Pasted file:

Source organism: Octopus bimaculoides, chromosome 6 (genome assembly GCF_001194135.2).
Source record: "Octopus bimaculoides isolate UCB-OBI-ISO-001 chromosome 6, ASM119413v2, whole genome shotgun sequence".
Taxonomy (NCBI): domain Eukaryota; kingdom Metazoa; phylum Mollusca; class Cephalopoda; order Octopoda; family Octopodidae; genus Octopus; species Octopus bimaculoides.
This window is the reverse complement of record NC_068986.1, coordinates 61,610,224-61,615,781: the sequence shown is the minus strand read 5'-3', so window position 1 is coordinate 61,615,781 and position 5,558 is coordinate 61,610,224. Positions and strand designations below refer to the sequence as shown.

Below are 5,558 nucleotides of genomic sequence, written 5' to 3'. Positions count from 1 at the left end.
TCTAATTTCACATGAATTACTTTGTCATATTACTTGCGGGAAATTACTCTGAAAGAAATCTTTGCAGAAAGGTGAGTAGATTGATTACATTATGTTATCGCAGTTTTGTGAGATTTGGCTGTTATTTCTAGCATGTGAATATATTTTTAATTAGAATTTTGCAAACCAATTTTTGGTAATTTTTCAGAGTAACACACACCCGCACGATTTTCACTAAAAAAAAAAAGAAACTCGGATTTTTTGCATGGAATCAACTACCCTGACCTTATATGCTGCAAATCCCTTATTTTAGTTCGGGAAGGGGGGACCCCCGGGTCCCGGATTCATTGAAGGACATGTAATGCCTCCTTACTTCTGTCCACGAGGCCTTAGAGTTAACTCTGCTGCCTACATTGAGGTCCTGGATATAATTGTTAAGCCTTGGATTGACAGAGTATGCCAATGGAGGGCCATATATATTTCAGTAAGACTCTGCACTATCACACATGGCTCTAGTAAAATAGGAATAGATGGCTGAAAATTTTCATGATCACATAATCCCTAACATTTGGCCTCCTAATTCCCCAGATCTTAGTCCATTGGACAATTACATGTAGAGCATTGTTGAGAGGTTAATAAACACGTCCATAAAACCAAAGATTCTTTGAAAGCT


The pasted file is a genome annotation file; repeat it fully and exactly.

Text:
Source organism: Octopus bimaculoides, chromosome 6 (genome assembly GCF_001194135.2).
Source record: "Octopus bimaculoides isolate UCB-OBI-ISO-001 chromosome 6, ASM119413v2, whole genome shotgun sequence".
Taxonomy (NCBI): domain Eukaryota; kingdom Metazoa; phylum Mollusca; class Cephalopoda; order Octopoda; family Octopodidae; genus Octopus; species Octopus bimaculoides.
This window is the reverse complement of record NC_068986.1, coordinates 61,610,224-61,615,781: the sequence shown is the minus strand read 5'-3', so window position 1 is coordinate 61,615,781 and position 5,558 is coordinate 61,610,224. Positions and strand designations below refer to the sequence as shown.

Below are 5,558 nucleotides of genomic sequence, written 5' to 3'. Positions count from 1 at the left end.
TCTAATTTCACATGAATTACTTTGTCATATTACTTGCGGGAAATTACTCTGAAAGAAATCTTTGCAGAAAGGTGAGTAGATTGATTACATTATGTTATCGCAGTTTTGTGAGATTTGGCTGTTATTTCTAGCATGTGAATATATTTTTAATTAGAATTTTGCAAACCAATTTTTGGTAATTTTTCAGAGTAACACACACCCGCACGATTTTCACTAAAAAAAAAAAGAAACTCGGATTTTTTGCATGGAATCAACTACCCTGACCTTATATGCTGCAAATCCCTTATTTTAGTTCGGGAAGGGGGGACCCCCGGGTCCCGGATTCATTGAAGGACATGTAATGCCTCCTTACTTCTGTCCACGAGGCCTTAGAGTTAACTCTGCTGCCTACATTGAGGTCCTGGATATAATTGTTAAGCCTTGGATTGACAGAGTATGCCAATGGAGGGCCATATATATTTCAGTAAGACTCTGCACTATCACACATGGCTCTAGTAAAATAGGAATAGATGGCTGAAAATTTTCATGATCACATAATCCCTAACATTTGGCCTCCTAATTCCCCAGATCTTAGTCCATTGGACAATTACATGTAGAGCATTGTTGAGAGGTTAATAAACACGTCCATAAAACCAAAGATTCTTTGAAAGCT